In order to connect with your patients you need to LISTEN to what they are saying.
I had the opportunity to spend some time in a SIDECAR client’s office recently; which is by far one of my favorite things to do. I get to see first-hand how well a doctor is applying the new SIDECAR training to his/her practice and more importantly the bottom-line results that are occurring.
In this office the number of Golden Tickets that were being missed, side-stepped, or never addressed during the course of one morning was staggering!
To refresh, a Golden Ticket is something a patient may say or a question they may ask that opens the door to securing a referral, clearing up a patient’s confusion, or gives the doctor and staff an opportunity to go the extra mile to deliver on a great customer experience.
Here’s a few examples transcript that I heard:
Patient: “Doc, I have a friend at work who is having headaches just like me. Is there any connection?”
Doctor: “It’s possible. Turn your head to the right”.
He was hearing but NOT listening!
Patient: “Doc, my neck is really bad today”
Doctor: “What happened?”
Patient: “I was in the shampoo bowl at the beauty shop”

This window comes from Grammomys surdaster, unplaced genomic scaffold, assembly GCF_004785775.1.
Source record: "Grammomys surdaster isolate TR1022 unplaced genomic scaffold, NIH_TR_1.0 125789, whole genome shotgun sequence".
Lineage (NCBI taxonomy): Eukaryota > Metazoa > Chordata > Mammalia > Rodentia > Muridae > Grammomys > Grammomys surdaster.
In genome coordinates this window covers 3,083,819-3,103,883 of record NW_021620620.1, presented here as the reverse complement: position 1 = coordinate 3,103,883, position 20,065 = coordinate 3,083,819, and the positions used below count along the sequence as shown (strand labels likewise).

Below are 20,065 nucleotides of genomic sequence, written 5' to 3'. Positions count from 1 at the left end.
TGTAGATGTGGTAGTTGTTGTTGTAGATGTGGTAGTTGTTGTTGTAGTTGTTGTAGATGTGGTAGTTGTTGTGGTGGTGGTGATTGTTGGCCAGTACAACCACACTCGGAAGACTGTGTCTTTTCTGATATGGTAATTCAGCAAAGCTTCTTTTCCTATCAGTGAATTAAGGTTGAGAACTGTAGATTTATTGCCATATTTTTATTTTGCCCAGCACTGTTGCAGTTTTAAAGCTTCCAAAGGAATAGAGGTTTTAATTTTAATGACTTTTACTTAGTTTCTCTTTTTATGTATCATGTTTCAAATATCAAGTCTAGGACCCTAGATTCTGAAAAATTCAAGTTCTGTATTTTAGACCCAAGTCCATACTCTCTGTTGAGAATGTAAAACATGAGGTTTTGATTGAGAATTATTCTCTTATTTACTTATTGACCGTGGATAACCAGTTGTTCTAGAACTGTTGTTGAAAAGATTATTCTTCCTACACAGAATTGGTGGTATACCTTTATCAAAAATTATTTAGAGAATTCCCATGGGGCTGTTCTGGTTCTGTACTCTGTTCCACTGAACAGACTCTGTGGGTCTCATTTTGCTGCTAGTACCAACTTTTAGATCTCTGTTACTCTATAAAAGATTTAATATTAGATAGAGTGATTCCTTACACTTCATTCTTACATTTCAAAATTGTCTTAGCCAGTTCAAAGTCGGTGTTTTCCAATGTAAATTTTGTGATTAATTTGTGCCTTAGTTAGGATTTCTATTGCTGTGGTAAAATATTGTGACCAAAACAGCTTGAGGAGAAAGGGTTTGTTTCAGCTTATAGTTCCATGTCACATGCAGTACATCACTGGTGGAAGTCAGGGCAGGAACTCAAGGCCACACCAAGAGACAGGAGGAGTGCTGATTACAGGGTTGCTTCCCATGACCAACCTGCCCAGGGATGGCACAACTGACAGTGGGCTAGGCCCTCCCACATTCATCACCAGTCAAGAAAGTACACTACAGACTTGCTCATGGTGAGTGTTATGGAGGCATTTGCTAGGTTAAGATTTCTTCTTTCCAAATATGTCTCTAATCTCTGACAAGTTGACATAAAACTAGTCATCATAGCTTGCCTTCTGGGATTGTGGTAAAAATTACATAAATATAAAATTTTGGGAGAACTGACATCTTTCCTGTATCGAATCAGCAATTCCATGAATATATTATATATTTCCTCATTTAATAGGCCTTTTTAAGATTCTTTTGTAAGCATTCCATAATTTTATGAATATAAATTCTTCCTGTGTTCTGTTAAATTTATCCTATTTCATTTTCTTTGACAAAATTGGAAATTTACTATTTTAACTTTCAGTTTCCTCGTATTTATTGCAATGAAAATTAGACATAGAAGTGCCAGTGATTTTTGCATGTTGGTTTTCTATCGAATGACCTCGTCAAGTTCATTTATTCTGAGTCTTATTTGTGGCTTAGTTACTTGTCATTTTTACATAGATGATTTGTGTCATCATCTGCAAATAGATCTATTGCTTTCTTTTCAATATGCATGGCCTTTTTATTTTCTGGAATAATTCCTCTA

Crickets! You could feel the tension in the room as the patient was waiting for a response and the Doctor just continued working away, oblivious to the patient’s true needs.
Patient: “My mid-back is really sore today.”
Doctor: “Right side or left?”
The Doctor never acknowledged the patient’s concern, palpate the area of complaint, let alone make an adjustment!
I could site several more examples of lost opportunities to connect with a patient. The problem was this doctor was hearing but not listening!
Before you dismiss the importance of this lesson by saying, “That’s not me!” Think about it, how well do you listen to your spouse, your team or your coach?
During the debrief between this Doctor and myself, I pointed out to him all the specific examples of where exactly he was hearing but NOT listening. I provided him with an analogy as we sat in his office. I could HEAR the music playing in the background in the reception area, but I was not LISTENING to it turk-eczanesi.com/. My focus was entirely on my conversation with the doctor, not the music. I could not name the tune, the artist or even the genre, yet I could still hear it.
Listening is the most critical component of communication. If you are not listening and only hearing you too are missing Golden Tickets to build your practice and serve more people.
Dr. Douglas Sea, SIDECAR